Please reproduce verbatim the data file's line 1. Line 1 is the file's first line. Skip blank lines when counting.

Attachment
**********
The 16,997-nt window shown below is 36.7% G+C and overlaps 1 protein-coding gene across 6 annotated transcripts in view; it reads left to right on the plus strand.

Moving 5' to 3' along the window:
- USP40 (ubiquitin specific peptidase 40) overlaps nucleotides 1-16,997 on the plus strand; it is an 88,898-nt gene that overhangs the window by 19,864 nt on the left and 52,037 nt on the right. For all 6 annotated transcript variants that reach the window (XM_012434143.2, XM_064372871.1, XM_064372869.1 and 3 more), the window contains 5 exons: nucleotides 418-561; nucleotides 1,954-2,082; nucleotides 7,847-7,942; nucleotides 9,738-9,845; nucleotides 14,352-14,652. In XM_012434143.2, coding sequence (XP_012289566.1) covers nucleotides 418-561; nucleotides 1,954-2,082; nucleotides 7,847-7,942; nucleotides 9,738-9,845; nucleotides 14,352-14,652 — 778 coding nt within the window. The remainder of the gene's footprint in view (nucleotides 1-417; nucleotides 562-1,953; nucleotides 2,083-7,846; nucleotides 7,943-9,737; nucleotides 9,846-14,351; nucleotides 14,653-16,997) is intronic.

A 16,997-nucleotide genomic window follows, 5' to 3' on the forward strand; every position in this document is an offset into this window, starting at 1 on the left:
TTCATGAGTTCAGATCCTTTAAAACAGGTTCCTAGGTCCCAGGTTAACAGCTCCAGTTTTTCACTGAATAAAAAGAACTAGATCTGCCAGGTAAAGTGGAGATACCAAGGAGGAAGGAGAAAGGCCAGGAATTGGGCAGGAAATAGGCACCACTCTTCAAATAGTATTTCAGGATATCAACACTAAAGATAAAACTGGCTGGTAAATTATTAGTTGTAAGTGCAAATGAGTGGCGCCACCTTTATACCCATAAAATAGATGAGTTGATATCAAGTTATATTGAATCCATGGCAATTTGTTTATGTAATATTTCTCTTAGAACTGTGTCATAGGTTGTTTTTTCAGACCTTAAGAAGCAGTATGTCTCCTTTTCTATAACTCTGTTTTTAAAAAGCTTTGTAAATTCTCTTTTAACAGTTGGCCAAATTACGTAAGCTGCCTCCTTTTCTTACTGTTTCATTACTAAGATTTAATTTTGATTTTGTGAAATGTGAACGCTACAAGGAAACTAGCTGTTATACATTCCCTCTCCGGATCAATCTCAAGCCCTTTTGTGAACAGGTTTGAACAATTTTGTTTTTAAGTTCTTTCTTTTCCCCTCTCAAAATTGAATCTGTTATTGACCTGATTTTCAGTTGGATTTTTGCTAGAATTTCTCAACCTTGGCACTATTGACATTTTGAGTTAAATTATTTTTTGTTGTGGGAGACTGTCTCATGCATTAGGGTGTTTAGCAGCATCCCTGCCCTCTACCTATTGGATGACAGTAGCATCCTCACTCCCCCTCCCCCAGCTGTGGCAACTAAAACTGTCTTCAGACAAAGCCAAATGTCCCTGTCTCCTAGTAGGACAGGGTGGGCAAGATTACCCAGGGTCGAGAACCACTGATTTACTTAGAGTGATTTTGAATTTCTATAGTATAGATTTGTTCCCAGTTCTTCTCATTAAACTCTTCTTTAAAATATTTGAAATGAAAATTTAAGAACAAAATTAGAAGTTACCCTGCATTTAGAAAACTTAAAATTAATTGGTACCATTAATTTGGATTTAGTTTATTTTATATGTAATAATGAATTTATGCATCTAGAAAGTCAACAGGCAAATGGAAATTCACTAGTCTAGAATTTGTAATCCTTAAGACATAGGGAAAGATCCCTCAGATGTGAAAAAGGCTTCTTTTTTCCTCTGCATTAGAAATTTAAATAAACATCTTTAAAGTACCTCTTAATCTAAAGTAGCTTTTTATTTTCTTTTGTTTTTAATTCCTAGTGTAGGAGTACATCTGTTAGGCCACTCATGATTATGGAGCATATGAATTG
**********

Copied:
The 16,997-nt window shown below is 36.7% G+C and overlaps 1 protein-coding gene across 6 annotated transcripts in view; it reads left to right on the plus strand.